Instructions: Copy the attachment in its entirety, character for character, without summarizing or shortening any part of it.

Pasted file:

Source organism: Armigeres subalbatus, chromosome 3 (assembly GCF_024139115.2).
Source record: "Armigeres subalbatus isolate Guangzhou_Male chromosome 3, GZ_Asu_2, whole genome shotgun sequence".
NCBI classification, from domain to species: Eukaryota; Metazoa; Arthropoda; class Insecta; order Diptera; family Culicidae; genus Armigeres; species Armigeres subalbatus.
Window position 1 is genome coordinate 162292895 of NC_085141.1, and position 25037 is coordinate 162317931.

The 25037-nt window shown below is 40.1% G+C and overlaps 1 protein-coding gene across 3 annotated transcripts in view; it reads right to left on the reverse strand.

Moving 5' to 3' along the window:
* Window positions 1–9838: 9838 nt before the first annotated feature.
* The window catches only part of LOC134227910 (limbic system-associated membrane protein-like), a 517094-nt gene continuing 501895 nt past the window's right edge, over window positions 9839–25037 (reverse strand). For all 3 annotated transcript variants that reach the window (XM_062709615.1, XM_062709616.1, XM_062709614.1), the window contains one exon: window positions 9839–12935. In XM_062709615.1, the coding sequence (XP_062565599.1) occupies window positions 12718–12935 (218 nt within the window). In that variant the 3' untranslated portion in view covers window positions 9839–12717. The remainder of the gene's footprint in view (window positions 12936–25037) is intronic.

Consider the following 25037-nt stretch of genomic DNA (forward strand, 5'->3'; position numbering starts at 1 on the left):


Source organism: Armigeres subalbatus, chromosome 3 (assembly GCF_024139115.2).
Source record: "Armigeres subalbatus isolate Guangzhou_Male chromosome 3, GZ_Asu_2, whole genome shotgun sequence".
NCBI classification, from domain to species: Eukaryota; Metazoa; Arthropoda; class Insecta; order Diptera; family Culicidae; genus Armigeres; species Armigeres subalbatus.
Window position 1 is genome coordinate 162292895 of NC_085141.1, and position 25037 is coordinate 162317931.

The 25037-nt window shown below is 40.1% G+C and overlaps 1 protein-coding gene across 3 annotated transcripts in view; it reads right to left on the reverse strand.

Moving 5' to 3' along the window:
* Window positions 1–9838: 9838 nt before the first annotated feature.
* The window catches only part of LOC134227910 (limbic system-associated membrane protein-like), a 517094-nt gene continuing 501895 nt past the window's right edge, over window positions 9839–25037 (reverse strand). For all 3 annotated transcript variants that reach the window (XM_062709615.1, XM_062709616.1, XM_062709614.1), the window contains one exon: window positions 9839–12935. In XM_062709615.1, the coding sequence (XP_062565599.1) occupies window positions 12718–12935 (218 nt within the window). In that variant the 3' untranslated portion in view covers window positions 9839–12717. The remainder of the gene's footprint in view (window positions 12936–25037) is intronic.

Consider the following 25037-nt stretch of genomic DNA (forward strand, 5'->3'; position numbering starts at 1 on the left):